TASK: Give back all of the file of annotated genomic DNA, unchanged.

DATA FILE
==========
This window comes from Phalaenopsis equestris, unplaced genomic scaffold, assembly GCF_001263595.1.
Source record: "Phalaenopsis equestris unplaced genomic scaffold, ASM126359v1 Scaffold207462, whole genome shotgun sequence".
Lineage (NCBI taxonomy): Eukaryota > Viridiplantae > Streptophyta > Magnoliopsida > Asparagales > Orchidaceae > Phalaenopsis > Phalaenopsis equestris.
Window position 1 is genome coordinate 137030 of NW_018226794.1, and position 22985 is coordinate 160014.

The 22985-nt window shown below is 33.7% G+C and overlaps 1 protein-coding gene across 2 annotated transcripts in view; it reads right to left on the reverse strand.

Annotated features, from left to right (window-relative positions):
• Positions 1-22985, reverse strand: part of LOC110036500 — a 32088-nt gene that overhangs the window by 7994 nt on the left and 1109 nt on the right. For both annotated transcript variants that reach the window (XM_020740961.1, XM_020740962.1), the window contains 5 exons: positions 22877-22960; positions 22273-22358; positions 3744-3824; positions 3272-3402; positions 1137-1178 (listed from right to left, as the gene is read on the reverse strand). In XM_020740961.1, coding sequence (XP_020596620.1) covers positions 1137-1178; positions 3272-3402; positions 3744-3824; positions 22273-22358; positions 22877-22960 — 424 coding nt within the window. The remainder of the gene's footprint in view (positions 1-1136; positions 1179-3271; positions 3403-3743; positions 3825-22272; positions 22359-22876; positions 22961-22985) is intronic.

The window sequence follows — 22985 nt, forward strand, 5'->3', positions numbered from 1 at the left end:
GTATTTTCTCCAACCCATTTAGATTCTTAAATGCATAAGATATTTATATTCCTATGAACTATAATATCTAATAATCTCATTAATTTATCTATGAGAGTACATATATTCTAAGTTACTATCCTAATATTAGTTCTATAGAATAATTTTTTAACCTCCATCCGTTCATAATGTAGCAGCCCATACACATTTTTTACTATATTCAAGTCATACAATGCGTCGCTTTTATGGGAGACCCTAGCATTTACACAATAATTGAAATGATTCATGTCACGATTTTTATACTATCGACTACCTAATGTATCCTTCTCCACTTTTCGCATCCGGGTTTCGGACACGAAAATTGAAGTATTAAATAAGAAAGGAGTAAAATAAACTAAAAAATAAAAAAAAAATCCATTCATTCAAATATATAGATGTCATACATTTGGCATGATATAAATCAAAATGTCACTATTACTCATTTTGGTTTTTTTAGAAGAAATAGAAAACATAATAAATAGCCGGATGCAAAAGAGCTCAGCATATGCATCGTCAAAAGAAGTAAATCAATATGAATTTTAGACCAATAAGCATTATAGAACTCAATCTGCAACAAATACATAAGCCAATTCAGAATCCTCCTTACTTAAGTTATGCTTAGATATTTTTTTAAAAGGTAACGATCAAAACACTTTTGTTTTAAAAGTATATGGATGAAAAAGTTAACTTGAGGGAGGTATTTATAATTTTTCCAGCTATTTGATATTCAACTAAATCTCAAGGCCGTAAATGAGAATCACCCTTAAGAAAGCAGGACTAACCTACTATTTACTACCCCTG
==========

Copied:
This window comes from Phalaenopsis equestris, unplaced genomic scaffold, assembly GCF_001263595.1.
Source record: "Phalaenopsis equestris unplaced genomic scaffold, ASM126359v1 Scaffold207462, whole genome shotgun sequence".
Lineage (NCBI taxonomy): Eukaryota > Viridiplantae > Streptophyta > Magnoliopsida > Asparagales > Orchidaceae > Phalaenopsis > Phalaenopsis equestris.
Window position 1 is genome coordinate 137030 of NW_018226794.1, and position 22985 is coordinate 160014.

The 22985-nt window shown below is 33.7% G+C and overlaps 1 protein-coding gene across 2 annotated transcripts in view; it reads right to left on the reverse strand.

Annotated features, from left to right (window-relative positions):
• Positions 1-22985, reverse strand: part of LOC110036500 — a 32088-nt gene that overhangs the window by 7994 nt on the left and 1109 nt on the right. For both annotated transcript variants that reach the window (XM_020740961.1, XM_020740962.1), the window contains 5 exons: positions 22877-22960; positions 22273-22358; positions 3744-3824; positions 3272-3402; positions 1137-1178 (listed from right to left, as the gene is read on the reverse strand). In XM_020740961.1, coding sequence (XP_020596620.1) covers positions 1137-1178; positions 3272-3402; positions 3744-3824; positions 22273-22358; positions 22877-22960 — 424 coding nt within the window. The remainder of the gene's footprint in view (positions 1-1136; positions 1179-3271; positions 3403-3743; positions 3825-22272; positions 22359-22876; positions 22961-22985) is intronic.

The window sequence follows — 22985 nt, forward strand, 5'->3', positions numbered from 1 at the left end:
GTATTTTCTCCAACCCATTTAGATTCTTAAATGCATAAGATATTTATATTCCTATGAACTATAATATCTAATAATCTCATTAATTTATCTATGAGAGTACATATATTCTAAGTTACTATCCTAATATTAGTTCTATAGAATAATTTTTTAACCTCCATCCGTTCATAATGTAGCAGCCCATACACATTTTTTACTATATTCAAGTCATACAATGCGTCGCTTTTATGGGAGACCCTAGCATTTACACAATAATTGAAATGATTCATGTCACGATTTTTATACTATCGACTACCTAATGTATCCTTCTCCACTTTTCGCATCCGGGTTTCGGACACGAAAATTGAAGTATTAAATAAGAAAGGAGTAAAATAAACTAAAAAATAAAAAAAAAATCCATTCATTCAAATATATAGATGTCATACATTTGGCATGATATAAATCAAAATGTCACTATTACTCATTTTGGTTTTTTTAGAAGAAATAGAAAACATAATAAATAGCCGGATGCAAAAGAGCTCAGCATATGCATCGTCAAAAGAAGTAAATCAATATGAATTTTAGACCAATAAGCATTATAGAACTCAATCTGCAACAAATACATAAGCCAATTCAGAATCCTCCTTACTTAAGTTATGCTTAGATATTTTTTTAAAAGGTAACGATCAAAACACTTTTGTTTTAAAAGTATATGGATGAAAAAGTTAACTTGAGGGAGGTATTTATAATTTTTCCAGCTATTTGATATTCAACTAAATCTCAAGGCCGTAAATGAGAATCACCCTTAAGAAAGCAGGACTAACCTACTATTTACTACCCCTG